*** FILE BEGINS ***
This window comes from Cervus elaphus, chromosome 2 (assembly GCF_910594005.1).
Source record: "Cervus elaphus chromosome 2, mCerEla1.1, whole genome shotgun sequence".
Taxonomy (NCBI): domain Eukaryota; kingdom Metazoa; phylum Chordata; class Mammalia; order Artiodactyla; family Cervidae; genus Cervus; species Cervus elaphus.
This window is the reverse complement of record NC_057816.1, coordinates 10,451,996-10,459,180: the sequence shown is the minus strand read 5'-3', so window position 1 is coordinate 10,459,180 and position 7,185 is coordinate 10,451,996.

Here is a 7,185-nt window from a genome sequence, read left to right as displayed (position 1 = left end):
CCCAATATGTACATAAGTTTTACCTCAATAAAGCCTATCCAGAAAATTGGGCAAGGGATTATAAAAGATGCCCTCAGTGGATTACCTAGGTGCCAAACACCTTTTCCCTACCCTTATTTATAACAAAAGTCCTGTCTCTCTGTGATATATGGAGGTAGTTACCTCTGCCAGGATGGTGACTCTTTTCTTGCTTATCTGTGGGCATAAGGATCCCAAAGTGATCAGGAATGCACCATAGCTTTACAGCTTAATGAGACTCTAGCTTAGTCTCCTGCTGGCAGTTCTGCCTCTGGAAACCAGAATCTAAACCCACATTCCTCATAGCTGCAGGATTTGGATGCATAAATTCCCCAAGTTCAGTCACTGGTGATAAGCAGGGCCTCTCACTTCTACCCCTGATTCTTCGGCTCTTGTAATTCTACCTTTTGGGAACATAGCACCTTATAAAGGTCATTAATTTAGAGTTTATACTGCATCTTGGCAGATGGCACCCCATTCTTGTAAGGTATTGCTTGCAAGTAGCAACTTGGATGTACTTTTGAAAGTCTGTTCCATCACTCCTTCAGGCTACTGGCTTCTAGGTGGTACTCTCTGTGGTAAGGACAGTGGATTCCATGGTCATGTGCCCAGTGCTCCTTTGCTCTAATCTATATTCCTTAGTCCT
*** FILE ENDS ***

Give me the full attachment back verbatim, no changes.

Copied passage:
This window comes from Cervus elaphus, chromosome 2 (assembly GCF_910594005.1).
Source record: "Cervus elaphus chromosome 2, mCerEla1.1, whole genome shotgun sequence".
Taxonomy (NCBI): domain Eukaryota; kingdom Metazoa; phylum Chordata; class Mammalia; order Artiodactyla; family Cervidae; genus Cervus; species Cervus elaphus.
This window is the reverse complement of record NC_057816.1, coordinates 10,451,996-10,459,180: the sequence shown is the minus strand read 5'-3', so window position 1 is coordinate 10,459,180 and position 7,185 is coordinate 10,451,996.

Here is a 7,185-nt window from a genome sequence, read left to right as displayed (position 1 = left end):
CCCAATATGTACATAAGTTTTACCTCAATAAAGCCTATCCAGAAAATTGGGCAAGGGATTATAAAAGATGCCCTCAGTGGATTACCTAGGTGCCAAACACCTTTTCCCTACCCTTATTTATAACAAAAGTCCTGTCTCTCTGTGATATATGGAGGTAGTTACCTCTGCCAGGATGGTGACTCTTTTCTTGCTTATCTGTGGGCATAAGGATCCCAAAGTGATCAGGAATGCACCATAGCTTTACAGCTTAATGAGACTCTAGCTTAGTCTCCTGCTGGCAGTTCTGCCTCTGGAAACCAGAATCTAAACCCACATTCCTCATAGCTGCAGGATTTGGATGCATAAATTCCCCAAGTTCAGTCACTGGTGATAAGCAGGGCCTCTCACTTCTACCCCTGATTCTTCGGCTCTTGTAATTCTACCTTTTGGGAACATAGCACCTTATAAAGGTCATTAATTTAGAGTTTATACTGCATCTTGGCAGATGGCACCCCATTCTTGTAAGGTATTGCTTGCAAGTAGCAACTTGGATGTACTTTTGAAAGTCTGTTCCATCACTCCTTCAGGCTACTGGCTTCTAGGTGGTACTCTCTGTGGTAAGGACAGTGGATTCCATGGTCATGTGCCCAGTGCTCCTTTGCTCTAATCTATATTCCTTAGTCCT